The concept of Iceland goes against the general theory of the formation of the North Atlantic region, and some prominent geologists and geophysicists are critical of this idea.
Ian Dalziel, a geologist at the University of Texas at Austin,
Last month I won the Penrose Medal Regarding his work on ancient geography and past supercontinents, he said he found little justification for his proposal.
The sunken continent of ZealandiaFor example, geologists have established that the North Atlantic region did not have enough continental crust material to form Iceland because it consisted of a continental crust that sank away from Antarctica, Darjeel said. He told Live Science by email.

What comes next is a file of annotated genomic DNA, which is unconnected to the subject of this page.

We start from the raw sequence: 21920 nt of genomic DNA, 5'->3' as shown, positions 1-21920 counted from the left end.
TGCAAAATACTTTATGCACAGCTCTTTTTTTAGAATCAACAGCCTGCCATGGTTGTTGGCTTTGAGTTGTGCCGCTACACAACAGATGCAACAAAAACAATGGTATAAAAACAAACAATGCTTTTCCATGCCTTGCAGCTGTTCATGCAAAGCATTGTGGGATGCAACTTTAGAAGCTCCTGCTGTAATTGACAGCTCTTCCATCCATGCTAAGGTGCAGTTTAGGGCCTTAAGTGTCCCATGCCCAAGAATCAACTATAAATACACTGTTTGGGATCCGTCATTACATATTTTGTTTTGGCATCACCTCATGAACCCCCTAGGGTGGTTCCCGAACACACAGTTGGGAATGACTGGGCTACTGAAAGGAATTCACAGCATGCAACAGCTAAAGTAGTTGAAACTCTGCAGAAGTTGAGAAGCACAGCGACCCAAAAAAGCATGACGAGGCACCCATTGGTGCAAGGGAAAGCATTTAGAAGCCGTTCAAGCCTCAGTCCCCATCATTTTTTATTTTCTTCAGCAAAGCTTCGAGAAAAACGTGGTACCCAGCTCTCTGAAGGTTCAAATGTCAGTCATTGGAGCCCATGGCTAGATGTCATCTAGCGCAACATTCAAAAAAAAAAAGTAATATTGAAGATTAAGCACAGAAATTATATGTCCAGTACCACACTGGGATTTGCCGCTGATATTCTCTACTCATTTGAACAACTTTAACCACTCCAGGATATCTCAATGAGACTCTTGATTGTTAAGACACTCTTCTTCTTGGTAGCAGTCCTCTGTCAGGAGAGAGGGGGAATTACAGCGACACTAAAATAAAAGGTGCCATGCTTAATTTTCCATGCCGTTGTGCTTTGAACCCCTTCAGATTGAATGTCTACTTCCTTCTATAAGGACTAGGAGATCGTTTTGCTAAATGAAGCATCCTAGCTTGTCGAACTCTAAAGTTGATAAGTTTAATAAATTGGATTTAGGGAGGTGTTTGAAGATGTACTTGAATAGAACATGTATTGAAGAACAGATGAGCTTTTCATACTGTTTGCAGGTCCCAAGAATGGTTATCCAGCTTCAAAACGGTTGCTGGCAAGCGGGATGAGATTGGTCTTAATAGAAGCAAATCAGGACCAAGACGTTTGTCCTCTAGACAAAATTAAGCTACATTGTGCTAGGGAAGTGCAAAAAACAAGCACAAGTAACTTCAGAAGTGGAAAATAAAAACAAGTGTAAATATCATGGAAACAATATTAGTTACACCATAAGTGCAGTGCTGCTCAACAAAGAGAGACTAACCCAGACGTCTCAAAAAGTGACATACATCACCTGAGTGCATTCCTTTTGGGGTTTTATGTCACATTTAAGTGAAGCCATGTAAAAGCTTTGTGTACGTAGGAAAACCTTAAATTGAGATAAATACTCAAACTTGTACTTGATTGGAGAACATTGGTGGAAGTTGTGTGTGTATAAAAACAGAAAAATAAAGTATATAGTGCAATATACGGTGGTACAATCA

Geophysicist Carmen Gaina, director of the Center for Global Evolution and Dynamics in Oslo, and Alexander Minakov of the University of Oslo, said the proposal was a “bold claim” with some problems and the existence of Iceland. I told Live Science by email. It was unlikely.
For example, a magnetic survey of the seafloor in this area shows a “striped pattern”. This shows when a continuous layer of melted crust was laid on the ocean floor of the North Atlantic Ocean as the ocean floor of the Earth.
They have changed polarity over millions of years — a clear sign of the oceanic crust, which is also found on the large plateaus of the Pacific Ocean. magnetic field
But “their conceptual view is a good starting point for discussion and, more importantly, a good starting point for collecting more relevant data,” said Gaina and Minakov. A calibrated explosion carried out by a research vessel.
Originally published in Live Science.